Like most Java developers I used to have a serious aversion to JavaScript. I was quite happy to delegate any 'scripting' stuff to fellow developers. At my current project, we initially decided to use the Vaadin web framework. It seemed the perfect choice for creating Rich Internet Application (RIA) user-interfaces without writing a single line of JavaScript. However what originally seemed to be a sensible choice, turned out to be a dead-end:

  • Vaadin is highly dependent on http sessions and as it turns out doesn't play well when being clustered.
  • No default support for server push; also the 'most stable' Vaadin add-on turned out to be quite unstable and incompatible with clustering.
  • No wrapper existed for v3 of Google Maps; as an alternative we used the OpenLayers Add-on instead. However this add-on turned out to be not so stable either and lacked the user experience of Google Maps to which users are accustomed to (like dragging the 'pegman' on the map in order to show street view).

In order to integrate Google Maps v3 into our application (and fixing our OpenLayers issues) we initially considered creating a so-called client-side Vaadin component. Such a non-standard Vaadin component would have required us to write (at least some) JavaScript and would have been a burden on the complexity of our application. Instead of writing the Google Maps wrapper we decided to dump Vaadin and rewrite whole user interface using JavaScript and HTML. This allowed us to move to a completely stateless architecture (without http sessions) and implementing server-push using a (stable version of the) Atmosphere framework. During a 2 week sprint a co-developer and I migrated the google maps related functionality to HTML5 / JavaScript technologies. Along the way we had to gain knowledge about the JavaScript framework of our choice. Based on prior research we came up with the following short-list of Javascript frameworks being either BackboneJS, AngularJS or EmberJS. We both already had some prior knowledge of BackboneJS and were both interested by AngularJS and thus decided to give it a go. Although AngularJS was actually quite new it stood out from the rest with its extensive documentation, built-in support for unit testing, its 2 way binding and clean MVC implementation. Additionally it requires you to only write a minimal amount of JavaScript to get things done. At the end of the 2 week sprint we decided to investigate EmberJS as well. Although this framework should be just (or even more) flexible and clean as AngularJS it turned out its documentation was limited, out-of-date and its API was still in flux. And (even more important) we where simply unable to even create simple test application using the latest stable version at that time With EmberJS removed from the short-list, only BackboneJS and AngularJS were left.We decided to go for AngularJS as it simply looked the most promising... and we never felt the need to switch afterwards. So what made AngularJS the perfect framework for us:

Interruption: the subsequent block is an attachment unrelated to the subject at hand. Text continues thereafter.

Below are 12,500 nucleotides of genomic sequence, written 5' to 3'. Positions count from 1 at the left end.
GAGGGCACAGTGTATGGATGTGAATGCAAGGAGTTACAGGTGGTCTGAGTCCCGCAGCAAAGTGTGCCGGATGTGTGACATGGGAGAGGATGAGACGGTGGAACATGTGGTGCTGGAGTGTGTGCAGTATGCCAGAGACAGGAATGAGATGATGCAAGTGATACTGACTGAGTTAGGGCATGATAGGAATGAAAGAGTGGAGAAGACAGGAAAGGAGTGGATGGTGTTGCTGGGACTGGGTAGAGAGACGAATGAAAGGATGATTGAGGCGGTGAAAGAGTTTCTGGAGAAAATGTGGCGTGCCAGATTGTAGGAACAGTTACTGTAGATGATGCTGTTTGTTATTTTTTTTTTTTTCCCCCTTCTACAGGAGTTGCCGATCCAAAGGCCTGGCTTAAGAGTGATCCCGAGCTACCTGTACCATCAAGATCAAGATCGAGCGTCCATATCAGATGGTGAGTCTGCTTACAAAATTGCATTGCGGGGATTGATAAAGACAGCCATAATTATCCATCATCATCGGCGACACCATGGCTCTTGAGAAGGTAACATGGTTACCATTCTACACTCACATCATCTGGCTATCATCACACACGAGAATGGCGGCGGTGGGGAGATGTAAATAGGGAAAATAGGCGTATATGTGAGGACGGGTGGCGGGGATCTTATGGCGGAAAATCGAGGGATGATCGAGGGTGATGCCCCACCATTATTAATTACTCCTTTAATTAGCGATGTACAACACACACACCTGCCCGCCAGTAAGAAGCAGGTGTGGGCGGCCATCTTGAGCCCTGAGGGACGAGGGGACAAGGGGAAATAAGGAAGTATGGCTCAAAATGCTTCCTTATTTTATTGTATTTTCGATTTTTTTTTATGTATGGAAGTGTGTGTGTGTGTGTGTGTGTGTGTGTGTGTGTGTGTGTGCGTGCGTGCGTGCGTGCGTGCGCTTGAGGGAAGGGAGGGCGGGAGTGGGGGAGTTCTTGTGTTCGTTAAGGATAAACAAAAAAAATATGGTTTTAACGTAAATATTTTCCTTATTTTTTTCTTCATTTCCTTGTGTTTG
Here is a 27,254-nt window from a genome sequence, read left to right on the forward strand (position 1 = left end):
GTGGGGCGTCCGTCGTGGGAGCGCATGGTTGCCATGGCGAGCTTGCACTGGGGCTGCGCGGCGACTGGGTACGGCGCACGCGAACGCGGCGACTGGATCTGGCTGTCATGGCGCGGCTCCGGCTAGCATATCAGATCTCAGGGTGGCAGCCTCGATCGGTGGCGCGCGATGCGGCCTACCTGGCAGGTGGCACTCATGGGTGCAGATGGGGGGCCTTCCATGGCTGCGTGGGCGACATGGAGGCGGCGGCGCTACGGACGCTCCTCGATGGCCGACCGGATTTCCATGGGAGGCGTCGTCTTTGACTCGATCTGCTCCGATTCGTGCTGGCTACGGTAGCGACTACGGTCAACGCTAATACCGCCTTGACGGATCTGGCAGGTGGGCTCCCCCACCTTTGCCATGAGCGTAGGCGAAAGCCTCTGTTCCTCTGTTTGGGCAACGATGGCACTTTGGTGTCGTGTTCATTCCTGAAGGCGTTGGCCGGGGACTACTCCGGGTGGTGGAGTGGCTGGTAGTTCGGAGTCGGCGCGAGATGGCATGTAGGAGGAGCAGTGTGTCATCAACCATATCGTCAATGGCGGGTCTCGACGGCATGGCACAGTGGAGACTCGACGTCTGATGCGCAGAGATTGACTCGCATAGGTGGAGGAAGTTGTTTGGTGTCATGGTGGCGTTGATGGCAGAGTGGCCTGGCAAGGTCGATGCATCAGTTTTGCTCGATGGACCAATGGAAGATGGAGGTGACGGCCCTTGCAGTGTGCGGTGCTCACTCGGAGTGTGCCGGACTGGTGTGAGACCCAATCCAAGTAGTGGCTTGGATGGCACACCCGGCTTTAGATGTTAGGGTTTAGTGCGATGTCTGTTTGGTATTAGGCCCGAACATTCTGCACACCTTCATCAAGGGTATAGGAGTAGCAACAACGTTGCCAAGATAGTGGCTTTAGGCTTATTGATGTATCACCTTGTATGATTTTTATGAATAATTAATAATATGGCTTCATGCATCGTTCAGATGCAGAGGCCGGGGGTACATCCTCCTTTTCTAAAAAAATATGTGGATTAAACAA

• The two way binding, it's just perfect; instead of fiddling around with jQuery expressions you simply attach a model value using a "ng-model" attribute on your HTML element. Any change made to the model value (i.e. as part of the logic of a controller) will instantly be reflected on your HTML element; and any change made by the user for this element will also be instantly updated to the model
  • Unit testing is a first-class citizen. Not only does AngularJS allows easy testing RESTfull services by providing mocking for it, it also offers the $document, $window and $log features as mockable replacement of its global variables document, window and console.
  • HTML and MVC controller logic can be get quite clean; a lot of display logic like disabling buttons and setting CSS classes can simply be implemented using expressions in HTML. Alternately widgets like the jQuery Datepicker can cleanly be integrated by creating a new HTML attribute for it (that triggers the set-up on an existing text input element) using a so-called "directive".
  • No need to 'extend' from fuzzy base-classes in order to implement a controller; instead a standard JavaScript (constructor) function will suffice and all dependencies like the view model (its "scope") will be automatically be injected by Angular based on the existance of function parameters and its names.
  • Last but not least... it's really fun to work with

So... Java developers is about time to stop hiding from JavaScript. Let's be honest HTML5 is the way of the future and, unless you exclusive work as a back-end developer, there is simply no hiding anymore.

shadow-left